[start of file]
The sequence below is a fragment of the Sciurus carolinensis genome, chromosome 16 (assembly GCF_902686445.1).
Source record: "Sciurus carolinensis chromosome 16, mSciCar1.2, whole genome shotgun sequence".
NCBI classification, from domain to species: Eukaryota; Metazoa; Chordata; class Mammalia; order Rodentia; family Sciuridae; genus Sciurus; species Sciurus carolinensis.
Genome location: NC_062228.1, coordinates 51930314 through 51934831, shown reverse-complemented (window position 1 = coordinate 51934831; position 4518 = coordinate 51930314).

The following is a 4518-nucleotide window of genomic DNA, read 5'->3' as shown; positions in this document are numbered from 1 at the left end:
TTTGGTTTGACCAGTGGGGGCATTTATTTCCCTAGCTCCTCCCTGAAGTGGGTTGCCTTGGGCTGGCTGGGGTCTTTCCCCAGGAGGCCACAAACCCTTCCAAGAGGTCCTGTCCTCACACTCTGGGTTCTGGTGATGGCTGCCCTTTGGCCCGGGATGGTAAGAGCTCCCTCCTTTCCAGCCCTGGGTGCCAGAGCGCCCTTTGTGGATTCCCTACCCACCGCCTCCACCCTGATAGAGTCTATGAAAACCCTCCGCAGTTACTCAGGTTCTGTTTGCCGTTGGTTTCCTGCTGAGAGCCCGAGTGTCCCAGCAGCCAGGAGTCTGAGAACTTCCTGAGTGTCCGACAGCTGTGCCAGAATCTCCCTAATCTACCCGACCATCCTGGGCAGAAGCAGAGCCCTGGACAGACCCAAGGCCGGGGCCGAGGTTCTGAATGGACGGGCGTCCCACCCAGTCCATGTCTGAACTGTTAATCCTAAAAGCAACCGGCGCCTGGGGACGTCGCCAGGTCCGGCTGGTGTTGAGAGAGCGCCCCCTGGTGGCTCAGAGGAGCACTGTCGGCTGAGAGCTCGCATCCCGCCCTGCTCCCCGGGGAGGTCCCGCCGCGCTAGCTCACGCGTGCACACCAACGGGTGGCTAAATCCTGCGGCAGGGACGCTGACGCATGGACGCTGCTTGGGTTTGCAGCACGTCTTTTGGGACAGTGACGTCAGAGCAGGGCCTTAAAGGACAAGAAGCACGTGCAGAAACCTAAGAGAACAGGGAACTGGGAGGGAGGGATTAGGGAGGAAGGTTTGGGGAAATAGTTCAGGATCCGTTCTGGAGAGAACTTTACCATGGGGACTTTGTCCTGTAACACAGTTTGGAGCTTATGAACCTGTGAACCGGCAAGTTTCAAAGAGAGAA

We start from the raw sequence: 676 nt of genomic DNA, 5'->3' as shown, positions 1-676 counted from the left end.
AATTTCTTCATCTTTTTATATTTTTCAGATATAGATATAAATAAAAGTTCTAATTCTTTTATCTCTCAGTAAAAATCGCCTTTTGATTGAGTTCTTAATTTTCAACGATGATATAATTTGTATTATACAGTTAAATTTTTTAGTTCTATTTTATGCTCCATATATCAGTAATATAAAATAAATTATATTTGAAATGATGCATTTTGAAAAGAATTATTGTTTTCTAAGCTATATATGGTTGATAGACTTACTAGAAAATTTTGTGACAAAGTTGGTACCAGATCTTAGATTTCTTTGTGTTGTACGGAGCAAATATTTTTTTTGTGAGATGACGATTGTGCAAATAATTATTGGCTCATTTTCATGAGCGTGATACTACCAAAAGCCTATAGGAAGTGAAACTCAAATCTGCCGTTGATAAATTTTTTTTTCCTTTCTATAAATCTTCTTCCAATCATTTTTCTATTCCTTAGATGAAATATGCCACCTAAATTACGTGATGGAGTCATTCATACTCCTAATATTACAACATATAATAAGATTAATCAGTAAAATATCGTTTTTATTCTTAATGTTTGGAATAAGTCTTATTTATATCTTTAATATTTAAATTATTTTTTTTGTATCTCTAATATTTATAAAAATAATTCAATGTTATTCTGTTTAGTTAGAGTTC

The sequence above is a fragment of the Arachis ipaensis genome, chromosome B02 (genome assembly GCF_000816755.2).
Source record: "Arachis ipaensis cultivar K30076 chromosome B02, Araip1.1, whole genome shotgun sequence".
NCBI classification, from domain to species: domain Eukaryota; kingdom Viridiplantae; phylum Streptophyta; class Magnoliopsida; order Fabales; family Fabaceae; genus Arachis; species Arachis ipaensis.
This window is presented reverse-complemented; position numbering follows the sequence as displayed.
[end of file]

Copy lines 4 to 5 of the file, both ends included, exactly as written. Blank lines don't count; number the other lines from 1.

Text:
Genome location: NC_062228.1, coordinates 51930314 through 51934831, shown reverse-complemented (window position 1 = coordinate 51934831; position 4518 = coordinate 51930314).

The following is a 4518-nucleotide window of genomic DNA, read 5'->3' as shown; positions in this document are numbered from 1 at the left end: